If you took an hour this afternoon to stop whatever is on your plate and simply read a book, could you do that freely, and not be anxious over what you “ought to be” attending to? If the answer is no, then you need to find a way to give yourself permission to chill.
You are a hard-working executive, and you lean into your job with enthusiasm. Not only do you spend long hours during the work day, but your mind is easily drawn back to your to-do list at all hours. This may be a badge of honor for you. It may be why you accomplish so much.
But, ahead in the distance you may see retirement approaching. Retirement has been a goal of your financial planning and has been something you’ve looked forward to. Retirement may not mean stopping work altogether but, at the least, you’ll be pulling back from full-time work. You’ll have a large new block of free time! How you use your time is about to change drastically. You’ll have freedom from your work routine, and you’ll have freedom to replace the time you devote to work with anything you want to do. From my experience coaching execs transitioning out of full-time work (and my own journey as well), this transition looks straightforward on paper, but is way harder than it looks. You’ve gotten a bit hardwired over the decades and reprogramming yourself takes effort.
For those of you who have already retired, you may have experienced the weird “not chill” moment when you looked at your afternoon and it was mostly open. I recall my own disoriented feeling when I saw the free afternoon staring me in the face. It’s not that I did not like slowing down and stepping away from the routine of work life. But, in the moment, it felt slightly wrong and unproductive. I felt almost guilty over not taking care of a chore or some other task that had a tangible outcome. How did I wean myself from self-imposed pressure and learn to embrace all my new free time?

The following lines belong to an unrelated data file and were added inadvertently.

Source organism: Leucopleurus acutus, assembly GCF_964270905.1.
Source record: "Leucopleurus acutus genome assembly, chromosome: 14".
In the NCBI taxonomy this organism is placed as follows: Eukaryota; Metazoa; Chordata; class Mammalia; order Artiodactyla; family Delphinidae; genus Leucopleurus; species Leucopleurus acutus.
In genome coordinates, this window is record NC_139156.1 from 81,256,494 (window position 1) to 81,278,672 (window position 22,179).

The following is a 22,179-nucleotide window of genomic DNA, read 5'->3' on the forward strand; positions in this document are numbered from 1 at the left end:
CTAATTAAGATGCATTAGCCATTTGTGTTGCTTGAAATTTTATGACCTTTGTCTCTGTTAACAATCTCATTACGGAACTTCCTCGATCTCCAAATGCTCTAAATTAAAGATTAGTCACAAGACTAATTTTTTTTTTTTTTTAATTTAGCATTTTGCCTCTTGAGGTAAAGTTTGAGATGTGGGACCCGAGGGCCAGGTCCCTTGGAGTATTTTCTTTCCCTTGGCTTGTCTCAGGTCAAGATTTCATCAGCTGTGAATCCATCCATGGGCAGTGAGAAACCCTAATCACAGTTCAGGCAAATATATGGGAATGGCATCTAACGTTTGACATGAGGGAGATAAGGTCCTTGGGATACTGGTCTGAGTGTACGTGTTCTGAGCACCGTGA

· Schedule your chill time. This is a good transition strategy. While we are trying to get beyond schedules, blocking time can ensure you expose yourself to the new feeling of discretionary leisure. Commit to an hour here or an hour there to read, ride a bike, take a walk, go fishing, have lunch with your spouse, or whatever strikes your fancy. A variation of this is cancel something. A real test of how you handle discretionary chill time is when it replaces something you otherwise felt was productive!
· Chill with someone else. There are two benefits to this: you are more likely to take your chill time, and you cultivate your relationships. You are going to lose a number of your work relationships as you move out of full-time work. You can offset this loss by doubling down on friends and family you care most about. “Chill with someone else” kills two retirement transition issues with one stone.
· Practice being present when chilling. When you feel anxious about “not doing anything productive” it may be helpful to remind yourself that the only thing that is real is the present time. The past is gone, the future is not yet real. Practice welcoming the present moment and how you feel right now. I use a breathing mantra by saying to myself “the only thing that’s real” on an intake of my breadth, followed by “is now” on a long exhale.
· Get in touch with flow. Research by Dr. Martin Seligman into the contributing factors to positive thinking and happiness yielded five areas with the acronym PERMA: positive emotion, engagement, positive relationships, meaning, and accomplishments.* Aspiring to be engaged in your chill time is very important to your overall happiness. Being in the flow is analogous to engagement.
“Flow includes the loss of self-consciousness and complete absorption in an activity. In other words, it is living in the present moment and focusing entirely on the task at hand.” *
When I am out on a beautiful bike ride, I feel in flow and it is the best kind of chill time for me.
You built a lot of skills in your career. As you transition out of full time work it would be wise to work on a skill you will use for the rest of your non-working life: how to chill.